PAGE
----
Deep Soap: Mad Men and Women

by | January 11, 2010 at 11:17 AM | Deep Soap

Alison Sweeney as Sami Brady (NBC)

Alison Sweeney as Sami Brady (NBC)

Stepford Sami

I have loved, and at times loved to hate, Days of Our Lives’ Sami Brady since she was a paternity test stealing, angry, insecure teenager.  Sami was at time bad ass (shooting her rapist in the groin), at times frustrating (torpedoing all of her romantic relationships with her constant lies and manipulations) and all too human.    I think anyone who was not the prom queen could occasionally relate to her resentment of the perfect Carrie.  I rooted for her to grow up and figure out that if she just gave people a chance, some of them would like her.   I enjoyed her maturation over the past two years into the show’s flawed younger heroine.  One of the reasons I enjoyed watching Sami is that she was always proactive.  Apparently, being in a happy, functional relationship sucks the initiative right out of her.  Suddenly Sami is a passive wimp.   Sami should be responding to her baby’s kidnapping by going vigilante like Liam Neeson in Taken, and tracking down the kidnappers herself after hacking into the DiMera bank accounts to finance the venture.  Instead, Sami is wringing her hands, worrying about whether she should honor EJ’s request to keep the news that they received a ransom note from Rafe. Apparently now that Hope and Carly are filling the designated “strong woman” slots, Sami is relegated to hapless victim.   When Sami unloaded on Nicole after learning she stole her baby, I thought that I was witnessing the birth of an angry Sami who would use her devious mind for good not evil.  Instead, she has morphed into the person I never wanted her to be: Carrie. Please, PTB, when Sami figures out (and let it be her, not Rafe) that EJ engineered the kidnapping, let her go into full on revenge mode.  It is about time that Rafe, and the audience, got to see the real Sami.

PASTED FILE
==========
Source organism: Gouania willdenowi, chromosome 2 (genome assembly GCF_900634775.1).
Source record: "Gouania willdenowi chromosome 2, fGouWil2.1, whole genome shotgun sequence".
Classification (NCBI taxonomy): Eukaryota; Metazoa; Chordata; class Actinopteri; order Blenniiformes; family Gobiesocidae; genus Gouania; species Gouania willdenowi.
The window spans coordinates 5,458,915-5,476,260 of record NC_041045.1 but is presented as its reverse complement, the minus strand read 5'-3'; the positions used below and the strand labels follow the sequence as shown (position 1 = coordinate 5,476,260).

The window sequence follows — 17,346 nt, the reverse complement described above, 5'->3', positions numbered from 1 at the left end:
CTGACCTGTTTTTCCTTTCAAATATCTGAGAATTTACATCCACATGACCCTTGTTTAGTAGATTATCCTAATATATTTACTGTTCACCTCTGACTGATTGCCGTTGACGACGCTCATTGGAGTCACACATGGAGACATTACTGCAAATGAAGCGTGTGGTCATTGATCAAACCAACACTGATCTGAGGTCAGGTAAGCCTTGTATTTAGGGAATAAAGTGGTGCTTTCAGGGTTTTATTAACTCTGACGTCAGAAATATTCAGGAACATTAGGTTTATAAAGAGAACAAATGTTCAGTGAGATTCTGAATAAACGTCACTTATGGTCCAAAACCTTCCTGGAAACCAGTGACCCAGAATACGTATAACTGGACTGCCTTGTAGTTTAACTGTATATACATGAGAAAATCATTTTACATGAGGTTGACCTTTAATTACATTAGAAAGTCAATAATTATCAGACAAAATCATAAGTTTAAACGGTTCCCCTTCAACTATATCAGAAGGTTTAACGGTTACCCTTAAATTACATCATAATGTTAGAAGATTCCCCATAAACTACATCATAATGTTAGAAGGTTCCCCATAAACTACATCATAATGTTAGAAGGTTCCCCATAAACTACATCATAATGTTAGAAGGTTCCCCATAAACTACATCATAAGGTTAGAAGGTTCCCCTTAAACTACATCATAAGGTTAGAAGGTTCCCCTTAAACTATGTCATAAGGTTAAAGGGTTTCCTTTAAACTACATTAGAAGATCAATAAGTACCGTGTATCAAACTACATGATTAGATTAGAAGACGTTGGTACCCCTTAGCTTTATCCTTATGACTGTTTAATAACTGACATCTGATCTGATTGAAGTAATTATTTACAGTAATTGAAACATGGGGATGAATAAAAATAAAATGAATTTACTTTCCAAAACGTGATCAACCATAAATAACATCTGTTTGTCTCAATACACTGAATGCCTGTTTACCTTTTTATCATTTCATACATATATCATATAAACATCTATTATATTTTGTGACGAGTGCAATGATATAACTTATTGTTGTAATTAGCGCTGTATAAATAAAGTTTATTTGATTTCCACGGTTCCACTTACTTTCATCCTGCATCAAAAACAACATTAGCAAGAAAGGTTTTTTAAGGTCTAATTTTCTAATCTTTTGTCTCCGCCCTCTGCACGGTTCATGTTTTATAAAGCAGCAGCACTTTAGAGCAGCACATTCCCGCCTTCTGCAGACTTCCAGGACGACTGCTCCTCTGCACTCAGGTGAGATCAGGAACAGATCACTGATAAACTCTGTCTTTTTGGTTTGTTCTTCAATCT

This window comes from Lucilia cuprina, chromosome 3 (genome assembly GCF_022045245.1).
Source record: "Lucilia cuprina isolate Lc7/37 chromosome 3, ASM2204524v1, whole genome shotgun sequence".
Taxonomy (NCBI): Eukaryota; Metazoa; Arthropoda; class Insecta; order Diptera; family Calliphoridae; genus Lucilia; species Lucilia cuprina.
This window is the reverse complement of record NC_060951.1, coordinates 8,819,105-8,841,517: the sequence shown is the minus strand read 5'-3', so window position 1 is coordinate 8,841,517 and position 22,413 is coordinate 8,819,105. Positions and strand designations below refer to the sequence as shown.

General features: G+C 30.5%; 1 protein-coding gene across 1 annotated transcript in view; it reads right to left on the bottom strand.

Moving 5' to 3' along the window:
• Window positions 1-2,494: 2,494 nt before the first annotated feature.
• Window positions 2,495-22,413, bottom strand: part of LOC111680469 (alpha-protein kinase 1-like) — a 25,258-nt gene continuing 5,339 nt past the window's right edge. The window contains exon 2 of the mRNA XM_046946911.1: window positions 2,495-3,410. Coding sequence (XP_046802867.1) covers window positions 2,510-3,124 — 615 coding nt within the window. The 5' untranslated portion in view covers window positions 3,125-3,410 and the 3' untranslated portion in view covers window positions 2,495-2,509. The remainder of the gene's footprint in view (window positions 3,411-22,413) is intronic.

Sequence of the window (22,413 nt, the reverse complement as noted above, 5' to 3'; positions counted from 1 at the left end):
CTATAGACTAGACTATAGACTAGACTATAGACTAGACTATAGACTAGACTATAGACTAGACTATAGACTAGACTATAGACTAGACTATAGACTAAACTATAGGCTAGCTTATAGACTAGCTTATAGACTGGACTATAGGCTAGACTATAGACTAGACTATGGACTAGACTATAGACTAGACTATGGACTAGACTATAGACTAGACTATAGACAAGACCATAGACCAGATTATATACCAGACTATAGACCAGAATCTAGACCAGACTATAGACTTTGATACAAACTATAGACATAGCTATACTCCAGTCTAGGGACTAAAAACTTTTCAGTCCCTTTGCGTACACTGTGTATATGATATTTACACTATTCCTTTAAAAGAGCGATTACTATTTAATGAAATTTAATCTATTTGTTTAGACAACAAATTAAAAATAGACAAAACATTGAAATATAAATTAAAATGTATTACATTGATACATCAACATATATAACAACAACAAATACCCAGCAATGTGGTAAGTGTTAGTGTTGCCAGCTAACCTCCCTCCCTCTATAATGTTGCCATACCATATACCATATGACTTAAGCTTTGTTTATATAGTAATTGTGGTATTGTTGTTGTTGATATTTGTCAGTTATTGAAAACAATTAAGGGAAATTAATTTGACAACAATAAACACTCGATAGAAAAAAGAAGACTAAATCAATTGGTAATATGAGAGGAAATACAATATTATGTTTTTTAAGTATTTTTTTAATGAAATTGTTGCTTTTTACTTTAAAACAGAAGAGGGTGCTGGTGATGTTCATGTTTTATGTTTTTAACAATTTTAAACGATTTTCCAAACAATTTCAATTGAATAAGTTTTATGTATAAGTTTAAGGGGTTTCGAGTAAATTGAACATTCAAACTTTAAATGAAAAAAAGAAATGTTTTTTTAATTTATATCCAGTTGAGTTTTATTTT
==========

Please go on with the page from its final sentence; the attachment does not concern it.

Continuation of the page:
Mixed Messages

As General Hospital’s Franco saga winds down, the show presented us with a curious example of good and evil.  Apparently, Franco is evil because he killed a man just to watch him die, while Jason is heroic because he kills people for money.

Jason: With a gun in my hand I wasn’t broken. I was competent. And that’s what I think about when I kill. I just do my job, you know? I don’t even think, I just react. I’m not like you.

Franco: I always knew I was different. I felt nothing. People would laugh or cry. I never understood why. I taught myself to mimic them. I passed for ordinary. I was 18 when I went to prison for a crime I didn’t commit. I learned a lot. All those cons going on about all the people they’d killed. Most were lies, but they made me curious. So when I got out, I decided to kill someone, just to see what it was like. I shot a man in Tribeca. Watched him die. I didn’t feel a damn thing. And so I turned it into art. And I’ve never stopped.